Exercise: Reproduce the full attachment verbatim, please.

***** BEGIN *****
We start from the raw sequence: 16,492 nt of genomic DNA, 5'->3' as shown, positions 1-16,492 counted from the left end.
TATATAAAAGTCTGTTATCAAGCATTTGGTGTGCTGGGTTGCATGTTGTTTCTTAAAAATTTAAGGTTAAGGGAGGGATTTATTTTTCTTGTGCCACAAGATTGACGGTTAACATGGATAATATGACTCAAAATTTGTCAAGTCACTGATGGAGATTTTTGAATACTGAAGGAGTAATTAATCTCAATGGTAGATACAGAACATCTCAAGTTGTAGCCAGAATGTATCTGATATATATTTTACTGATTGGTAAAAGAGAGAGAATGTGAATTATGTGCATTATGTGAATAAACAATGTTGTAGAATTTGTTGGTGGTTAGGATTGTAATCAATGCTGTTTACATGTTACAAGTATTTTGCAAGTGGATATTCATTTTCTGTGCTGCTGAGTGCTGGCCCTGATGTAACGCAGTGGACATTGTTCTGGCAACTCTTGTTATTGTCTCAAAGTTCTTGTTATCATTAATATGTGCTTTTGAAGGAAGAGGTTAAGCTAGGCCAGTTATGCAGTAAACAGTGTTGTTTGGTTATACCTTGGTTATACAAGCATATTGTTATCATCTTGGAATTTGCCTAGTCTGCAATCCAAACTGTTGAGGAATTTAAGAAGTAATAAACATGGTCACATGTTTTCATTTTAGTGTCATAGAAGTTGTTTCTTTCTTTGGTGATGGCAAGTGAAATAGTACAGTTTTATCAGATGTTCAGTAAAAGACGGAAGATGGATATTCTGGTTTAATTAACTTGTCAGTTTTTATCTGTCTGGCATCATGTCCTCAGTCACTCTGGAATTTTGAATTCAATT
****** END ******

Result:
We start from the raw sequence: 16,492 nt of genomic DNA, 5'->3' as shown, positions 1-16,492 counted from the left end.
TATATAAAAGTCTGTTATCAAGCATTTGGTGTGCTGGGTTGCATGTTGTTTCTTAAAAATTTAAGGTTAAGGGAGGGATTTATTTTTCTTGTGCCACAAGATTGACGGTTAACATGGATAATATGACTCAAAATTTGTCAAGTCACTGATGGAGATTTTTGAATACTGAAGGAGTAATTAATCTCAATGGTAGATACAGAACATCTCAAGTTGTAGCCAGAATGTATCTGATATATATTTTACTGATTGGTAAAAGAGAGAGAATGTGAATTATGTGCATTATGTGAATAAACAATGTTGTAGAATTTGTTGGTGGTTAGGATTGTAATCAATGCTGTTTACATGTTACAAGTATTTTGCAAGTGGATATTCATTTTCTGTGCTGCTGAGTGCTGGCCCTGATGTAACGCAGTGGACATTGTTCTGGCAACTCTTGTTATTGTCTCAAAGTTCTTGTTATCATTAATATGTGCTTTTGAAGGAAGAGGTTAAGCTAGGCCAGTTATGCAGTAAACAGTGTTGTTTGGTTATACCTTGGTTATACAAGCATATTGTTATCATCTTGGAATTTGCCTAGTCTGCAATCCAAACTGTTGAGGAATTTAAGAAGTAATAAACATGGTCACATGTTTTCATTTTAGTGTCATAGAAGTTGTTTCTTTCTTTGGTGATGGCAAGTGAAATAGTACAGTTTTATCAGATGTTCAGTAAAAGACGGAAGATGGATATTCTGGTTTAATTAACTTGTCAGTTTTTATCTGTCTGGCATCATGTCCTCAGTCACTCTGGAATTTTGAATTCAATT